Networks and Netwars: The Future of Terror, Crime, and Militancy

By John Arquilla; David Ronfeldt | Go to book overview

Chapter Three
TRANSNATIONAL CRIMINAL NETWORKS1
Phil Williams

Editors' abstract. Many old-style criminal hierarchies (e.g., the Italian Mafia) are reorganizing into sprawling transnational networks. Williams (University of Pittsburgh) analyzes this trend, with an emphasis on developments unfolding in Russian criminal organizations. He draws on the academic literatures about social and business networks to deepen our understanding of this phenomenon. The chapter builds upon earlier articles in which he pioneered the study of transnational criminal organizations from network perspectives, notably “The Nature of Drug-Trafficking Networks,” Current History, April 1998.

In a recent analysis of global trends, the U.S. National Intelligence Council included a short section on criminal organizations and networks. It noted that

criminal organizations and networks based in North America, Western Europe, China, Colombia, Israel, Japan, Mexico, Nigeria, and Russia will expand the scale and scope of their activities. They will form loose alliances with one another, with smaller criminal entrepreneurs, and with insurgent movements for specific operations. They will corrupt leaders of unstable, economically fragile, or failing states, insinuate themselves into troubled banks and businesses,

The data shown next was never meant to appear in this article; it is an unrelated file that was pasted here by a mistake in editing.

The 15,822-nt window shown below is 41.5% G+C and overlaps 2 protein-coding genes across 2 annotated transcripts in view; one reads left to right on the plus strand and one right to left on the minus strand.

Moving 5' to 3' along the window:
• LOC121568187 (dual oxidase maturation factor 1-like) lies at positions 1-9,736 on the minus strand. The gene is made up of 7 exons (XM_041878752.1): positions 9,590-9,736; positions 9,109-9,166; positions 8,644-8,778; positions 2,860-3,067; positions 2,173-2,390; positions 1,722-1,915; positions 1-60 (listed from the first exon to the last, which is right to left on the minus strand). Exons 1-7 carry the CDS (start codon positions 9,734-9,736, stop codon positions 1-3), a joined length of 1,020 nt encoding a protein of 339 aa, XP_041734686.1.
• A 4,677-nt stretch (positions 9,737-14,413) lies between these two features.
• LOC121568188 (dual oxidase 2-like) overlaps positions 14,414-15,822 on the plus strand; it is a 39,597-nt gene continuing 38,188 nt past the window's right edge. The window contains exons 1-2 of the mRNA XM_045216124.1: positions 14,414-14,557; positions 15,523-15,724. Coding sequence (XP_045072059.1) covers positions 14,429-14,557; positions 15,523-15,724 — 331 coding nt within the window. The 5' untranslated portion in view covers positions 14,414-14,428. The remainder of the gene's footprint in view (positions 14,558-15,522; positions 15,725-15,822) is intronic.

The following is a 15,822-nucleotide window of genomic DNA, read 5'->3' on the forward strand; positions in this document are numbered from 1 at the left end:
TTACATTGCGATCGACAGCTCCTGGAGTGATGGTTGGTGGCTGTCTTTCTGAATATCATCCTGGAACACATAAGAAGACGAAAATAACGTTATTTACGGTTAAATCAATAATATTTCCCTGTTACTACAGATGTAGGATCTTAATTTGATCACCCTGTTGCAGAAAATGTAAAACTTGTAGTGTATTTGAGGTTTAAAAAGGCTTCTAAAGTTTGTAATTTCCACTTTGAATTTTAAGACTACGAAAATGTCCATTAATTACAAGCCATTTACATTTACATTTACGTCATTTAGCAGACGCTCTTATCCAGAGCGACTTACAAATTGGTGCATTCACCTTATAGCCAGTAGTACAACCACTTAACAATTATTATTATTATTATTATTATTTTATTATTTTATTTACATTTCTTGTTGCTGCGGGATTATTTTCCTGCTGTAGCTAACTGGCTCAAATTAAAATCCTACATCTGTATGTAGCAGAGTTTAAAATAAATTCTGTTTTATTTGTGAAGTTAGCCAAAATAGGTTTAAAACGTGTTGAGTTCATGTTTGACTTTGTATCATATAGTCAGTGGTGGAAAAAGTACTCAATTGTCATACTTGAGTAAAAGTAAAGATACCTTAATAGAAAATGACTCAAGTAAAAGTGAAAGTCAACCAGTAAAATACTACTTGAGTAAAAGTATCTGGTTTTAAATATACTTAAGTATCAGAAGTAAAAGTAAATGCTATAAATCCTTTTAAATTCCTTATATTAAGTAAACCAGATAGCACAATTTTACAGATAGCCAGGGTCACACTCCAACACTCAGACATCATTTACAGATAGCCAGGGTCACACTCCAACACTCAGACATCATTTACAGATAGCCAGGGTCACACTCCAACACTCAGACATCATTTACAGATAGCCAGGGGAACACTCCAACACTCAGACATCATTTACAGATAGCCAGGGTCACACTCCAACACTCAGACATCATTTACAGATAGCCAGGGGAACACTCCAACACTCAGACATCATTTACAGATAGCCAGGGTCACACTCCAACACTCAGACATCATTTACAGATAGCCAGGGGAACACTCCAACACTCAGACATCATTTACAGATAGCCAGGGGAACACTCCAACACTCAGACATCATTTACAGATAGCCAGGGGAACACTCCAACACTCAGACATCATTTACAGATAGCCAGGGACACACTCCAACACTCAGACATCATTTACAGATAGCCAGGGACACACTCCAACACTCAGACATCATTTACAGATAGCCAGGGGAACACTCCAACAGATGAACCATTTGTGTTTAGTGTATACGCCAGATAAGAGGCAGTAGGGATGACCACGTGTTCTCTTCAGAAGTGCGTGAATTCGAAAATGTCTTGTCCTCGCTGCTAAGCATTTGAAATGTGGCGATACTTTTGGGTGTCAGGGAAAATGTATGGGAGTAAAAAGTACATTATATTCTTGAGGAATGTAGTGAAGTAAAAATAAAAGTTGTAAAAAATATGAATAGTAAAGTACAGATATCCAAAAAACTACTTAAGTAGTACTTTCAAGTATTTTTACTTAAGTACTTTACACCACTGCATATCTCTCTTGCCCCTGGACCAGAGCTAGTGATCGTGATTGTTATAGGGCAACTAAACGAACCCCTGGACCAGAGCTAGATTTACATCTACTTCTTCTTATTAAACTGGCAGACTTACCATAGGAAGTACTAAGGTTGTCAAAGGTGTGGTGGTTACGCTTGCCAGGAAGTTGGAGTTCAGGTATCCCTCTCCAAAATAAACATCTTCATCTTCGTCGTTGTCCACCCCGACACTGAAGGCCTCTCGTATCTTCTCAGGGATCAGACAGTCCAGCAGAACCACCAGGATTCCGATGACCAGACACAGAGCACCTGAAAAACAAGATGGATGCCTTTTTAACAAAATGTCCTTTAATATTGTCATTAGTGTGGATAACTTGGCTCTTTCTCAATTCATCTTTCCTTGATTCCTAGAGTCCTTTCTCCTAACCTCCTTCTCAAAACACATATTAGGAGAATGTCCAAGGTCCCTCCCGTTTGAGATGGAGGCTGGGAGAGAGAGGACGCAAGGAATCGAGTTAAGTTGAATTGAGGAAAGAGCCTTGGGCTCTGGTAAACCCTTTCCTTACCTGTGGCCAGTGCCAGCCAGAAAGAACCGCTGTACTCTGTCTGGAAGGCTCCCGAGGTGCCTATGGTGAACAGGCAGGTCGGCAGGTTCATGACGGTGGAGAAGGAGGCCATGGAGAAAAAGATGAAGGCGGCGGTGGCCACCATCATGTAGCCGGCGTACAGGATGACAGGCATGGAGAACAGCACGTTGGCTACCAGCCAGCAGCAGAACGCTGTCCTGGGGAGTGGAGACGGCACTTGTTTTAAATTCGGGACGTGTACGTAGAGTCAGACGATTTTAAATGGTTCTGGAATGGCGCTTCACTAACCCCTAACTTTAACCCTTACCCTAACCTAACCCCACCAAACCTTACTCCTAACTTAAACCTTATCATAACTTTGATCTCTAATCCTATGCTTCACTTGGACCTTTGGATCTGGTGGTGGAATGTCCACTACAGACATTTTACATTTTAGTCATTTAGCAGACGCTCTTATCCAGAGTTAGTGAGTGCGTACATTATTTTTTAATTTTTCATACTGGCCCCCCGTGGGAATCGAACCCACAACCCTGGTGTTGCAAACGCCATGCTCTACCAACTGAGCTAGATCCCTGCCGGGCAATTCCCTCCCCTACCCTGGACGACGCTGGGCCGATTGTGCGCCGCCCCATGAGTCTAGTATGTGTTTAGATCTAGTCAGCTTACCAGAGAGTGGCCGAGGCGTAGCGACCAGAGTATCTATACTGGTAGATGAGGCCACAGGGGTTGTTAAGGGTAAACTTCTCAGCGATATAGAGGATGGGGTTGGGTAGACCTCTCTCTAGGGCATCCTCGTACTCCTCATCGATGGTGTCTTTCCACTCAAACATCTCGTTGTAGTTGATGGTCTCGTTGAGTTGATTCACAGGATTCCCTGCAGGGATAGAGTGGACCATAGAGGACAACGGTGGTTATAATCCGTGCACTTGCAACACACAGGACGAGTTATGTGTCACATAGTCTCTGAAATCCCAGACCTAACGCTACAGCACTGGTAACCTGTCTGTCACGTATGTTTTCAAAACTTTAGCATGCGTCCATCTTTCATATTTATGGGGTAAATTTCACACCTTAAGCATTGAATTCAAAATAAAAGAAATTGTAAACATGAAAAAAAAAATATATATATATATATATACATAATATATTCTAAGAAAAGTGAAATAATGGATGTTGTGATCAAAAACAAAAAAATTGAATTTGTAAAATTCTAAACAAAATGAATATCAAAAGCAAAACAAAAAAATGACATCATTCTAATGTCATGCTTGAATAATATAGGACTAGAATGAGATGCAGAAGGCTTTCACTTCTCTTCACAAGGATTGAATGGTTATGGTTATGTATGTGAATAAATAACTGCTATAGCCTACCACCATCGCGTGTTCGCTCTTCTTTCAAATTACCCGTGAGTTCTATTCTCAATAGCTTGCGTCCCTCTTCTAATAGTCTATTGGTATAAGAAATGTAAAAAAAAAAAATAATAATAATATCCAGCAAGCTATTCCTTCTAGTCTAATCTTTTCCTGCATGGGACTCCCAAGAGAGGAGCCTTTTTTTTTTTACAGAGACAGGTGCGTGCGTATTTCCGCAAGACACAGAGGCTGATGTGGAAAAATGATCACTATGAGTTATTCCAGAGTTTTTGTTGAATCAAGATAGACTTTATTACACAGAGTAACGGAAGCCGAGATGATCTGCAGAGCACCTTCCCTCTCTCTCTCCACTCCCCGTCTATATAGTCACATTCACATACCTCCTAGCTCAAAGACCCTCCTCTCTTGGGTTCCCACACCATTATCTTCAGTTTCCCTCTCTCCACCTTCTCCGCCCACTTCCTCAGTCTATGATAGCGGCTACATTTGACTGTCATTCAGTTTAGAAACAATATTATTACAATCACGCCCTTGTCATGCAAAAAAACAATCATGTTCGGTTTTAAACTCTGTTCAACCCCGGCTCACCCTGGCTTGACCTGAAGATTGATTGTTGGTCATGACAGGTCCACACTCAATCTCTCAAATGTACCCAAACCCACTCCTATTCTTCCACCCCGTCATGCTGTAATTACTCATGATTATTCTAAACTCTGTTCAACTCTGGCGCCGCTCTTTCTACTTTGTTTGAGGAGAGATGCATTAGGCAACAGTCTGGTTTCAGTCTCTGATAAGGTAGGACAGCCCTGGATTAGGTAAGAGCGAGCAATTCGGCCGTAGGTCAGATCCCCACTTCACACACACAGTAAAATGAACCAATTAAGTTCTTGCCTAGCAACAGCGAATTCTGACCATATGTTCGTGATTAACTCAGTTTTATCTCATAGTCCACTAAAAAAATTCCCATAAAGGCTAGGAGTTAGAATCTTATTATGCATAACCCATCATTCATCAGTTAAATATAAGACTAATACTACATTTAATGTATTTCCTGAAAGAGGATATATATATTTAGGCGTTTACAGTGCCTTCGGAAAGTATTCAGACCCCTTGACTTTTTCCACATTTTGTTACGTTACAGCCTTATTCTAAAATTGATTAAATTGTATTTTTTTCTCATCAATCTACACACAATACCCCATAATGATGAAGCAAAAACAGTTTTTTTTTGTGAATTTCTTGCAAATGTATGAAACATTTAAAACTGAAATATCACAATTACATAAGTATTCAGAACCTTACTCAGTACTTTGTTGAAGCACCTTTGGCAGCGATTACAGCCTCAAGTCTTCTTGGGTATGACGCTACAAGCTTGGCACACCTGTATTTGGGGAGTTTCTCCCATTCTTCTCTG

____________________
1
The author thanks John Picarelli, Bill Koenig, and Paul N. Woessner for a series of helpful discussions on the role of network analysis in intelligence; and Gregory O'Hayon, William Cook, Jeremy Kinsell, and Brian Joyce for their work at the University of Pittsburgh's Ridgway Center in mapping Russian and other criminal networks. He also thanks the I2 Company for providing the software used for these activities.

-61-

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